This review would appear to document that attention by addiction treatment team members to the baseline and periodic vital signs, including but not limited to computerized documentation of the pulse rate, blood pressure and temperature respiratory rate as well as attention to the baseline and periodic bedside physical diagnosis (Modai and Rabinowitz, 1993), including but not limited to the level of consciousness and the general appearance of the patient, ensures a high probability of definitive and timely identification and treatment of the medical and/or surgical issues found on an inpatient psychiatry service.
While it is generally appreciated that our chemically dependent patients may well be afflicted with chronic disorders, my focus in this paper is to address the issue of the diagnosis and treatment of the acute and potentially life-threatening disorders of these patients. Coordination of care may be best achieved by recognizing that:
- Chemically dependent patients may well be medically as well as psychiatrically ill.
- As with any patient admitted and hospitalized on a medical and/or surgical unit, chemically dependent patients require a reasonably complete history and physical examination.
- Chemically dependent patients must be viewed as whole patients rather than simply labeled with tunnel vision as "just an addict" or "just a drunk."
- Last, and perhaps most important, counterphobia, when and if it occurs in health care providers, needs to be confronted and addressed.
Decades ago, "alcoholics" and "addicts" were provided with just halfway houses. Then, for a period of several decades, we provided residential inpatient chemical dependency units. Now, with the closing of our residential inpatient units and our return to just halfway houses (or in some instances, three-quarter travel-under-escort housing), we may have come full circle. This is just the time to approach our chemically dependent patients with renewed enthusiasm and intensity of purpose, to focus our history and physical examinations in order to identify both acute conditions and chronic conditions.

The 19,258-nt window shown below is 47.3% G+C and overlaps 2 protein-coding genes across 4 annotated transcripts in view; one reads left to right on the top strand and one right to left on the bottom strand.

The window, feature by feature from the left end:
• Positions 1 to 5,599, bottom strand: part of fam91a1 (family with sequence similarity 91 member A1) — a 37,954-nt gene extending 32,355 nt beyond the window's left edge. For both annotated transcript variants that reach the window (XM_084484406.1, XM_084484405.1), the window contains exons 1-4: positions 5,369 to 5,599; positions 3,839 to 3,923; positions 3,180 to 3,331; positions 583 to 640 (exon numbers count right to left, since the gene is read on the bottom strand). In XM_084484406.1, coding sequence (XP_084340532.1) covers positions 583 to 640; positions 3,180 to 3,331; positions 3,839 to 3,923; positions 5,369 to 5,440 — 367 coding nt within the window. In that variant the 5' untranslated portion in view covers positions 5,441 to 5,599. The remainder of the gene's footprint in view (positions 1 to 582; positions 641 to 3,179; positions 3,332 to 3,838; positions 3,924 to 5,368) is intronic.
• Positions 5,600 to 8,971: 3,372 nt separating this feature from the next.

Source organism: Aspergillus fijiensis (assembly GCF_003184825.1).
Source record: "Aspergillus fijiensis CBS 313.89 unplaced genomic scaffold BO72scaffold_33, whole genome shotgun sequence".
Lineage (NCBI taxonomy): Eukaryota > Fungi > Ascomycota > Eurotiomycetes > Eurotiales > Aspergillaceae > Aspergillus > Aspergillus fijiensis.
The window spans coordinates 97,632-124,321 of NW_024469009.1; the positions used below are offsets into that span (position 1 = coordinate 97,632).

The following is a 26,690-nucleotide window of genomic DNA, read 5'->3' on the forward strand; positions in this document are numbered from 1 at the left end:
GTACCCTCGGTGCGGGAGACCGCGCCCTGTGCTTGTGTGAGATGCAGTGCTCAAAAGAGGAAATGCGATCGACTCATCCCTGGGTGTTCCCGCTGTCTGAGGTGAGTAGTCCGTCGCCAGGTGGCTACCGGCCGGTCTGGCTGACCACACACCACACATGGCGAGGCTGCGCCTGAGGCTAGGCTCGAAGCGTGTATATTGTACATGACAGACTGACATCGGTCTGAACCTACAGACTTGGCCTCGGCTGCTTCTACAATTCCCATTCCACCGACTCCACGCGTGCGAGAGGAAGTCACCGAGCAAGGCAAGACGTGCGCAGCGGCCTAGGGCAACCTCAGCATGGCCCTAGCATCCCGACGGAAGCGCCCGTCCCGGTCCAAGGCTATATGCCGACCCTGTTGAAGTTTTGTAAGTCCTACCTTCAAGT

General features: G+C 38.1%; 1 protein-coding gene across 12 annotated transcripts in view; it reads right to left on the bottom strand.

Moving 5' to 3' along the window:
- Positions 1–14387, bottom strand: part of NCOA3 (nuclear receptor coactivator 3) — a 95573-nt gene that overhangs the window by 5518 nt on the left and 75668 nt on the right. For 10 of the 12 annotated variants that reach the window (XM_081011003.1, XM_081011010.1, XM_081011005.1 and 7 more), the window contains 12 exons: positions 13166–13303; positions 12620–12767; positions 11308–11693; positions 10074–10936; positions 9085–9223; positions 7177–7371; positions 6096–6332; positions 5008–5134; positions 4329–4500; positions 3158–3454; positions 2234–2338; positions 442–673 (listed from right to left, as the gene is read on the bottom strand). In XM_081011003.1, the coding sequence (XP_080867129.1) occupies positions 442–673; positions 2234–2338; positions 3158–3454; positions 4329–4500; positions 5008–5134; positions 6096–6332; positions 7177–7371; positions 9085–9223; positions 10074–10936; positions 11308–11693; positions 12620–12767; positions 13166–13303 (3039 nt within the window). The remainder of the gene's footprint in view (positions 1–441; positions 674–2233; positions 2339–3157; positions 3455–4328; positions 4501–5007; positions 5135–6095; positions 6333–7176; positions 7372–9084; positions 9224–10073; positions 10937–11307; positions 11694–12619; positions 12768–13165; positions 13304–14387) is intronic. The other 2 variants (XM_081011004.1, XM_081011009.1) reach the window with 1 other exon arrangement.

Our addiction treatment team meetings provide us with an opportunity to share our provider learning experiences with each other. Lessons we have learned include:
- The value of our search for underlying medical issues.
- The value of consultation with our fellow surgical providers.
- The value of consultation with our fellow critical care providers.
- The value of our ongoing search for curable malignancy.
- The value of our endeavors to refocus our efforts on the medical needs of our patients.
The two core principles in the diagnosis, treatment and care of our chemically dependent patients would appear to be logic and humility. Decades ago, as an undergraduate at Johns Hopkins University, I learned to avoid the fallacy of "Post hoc, ergo propter hoc." Logic empowers me to search for any and all underlying, treatable, curable causes. Appropriate humility leads me to the realization that curable malignancy may well be discovered incidentally and that it may not be the initial primary focus of the patient, and my humility mandates my sitting down personally with every patient from whom and for whom we need to obtain written, witnessed operative procedure consent. After any surgical procedures my patients are encouraged to follow-up with me. This includes calling and writing to inform me of how they are doing. My patients know that I am concerned about them as people as well as patients. My patients and I also know that the best laboratory test is the second office visit. I recall the words of a dean spoken to the graduating class of a respected medical school in the South, "All you need to know after medical school is to remember to say, 'I don't know how to do thisåPlease help me!'"
With the realization that our chemically dependent patients deserve the very best of our knowledge and experience, we can make all due reasonable efforts and attempts to "keep the medicine in psychiatry."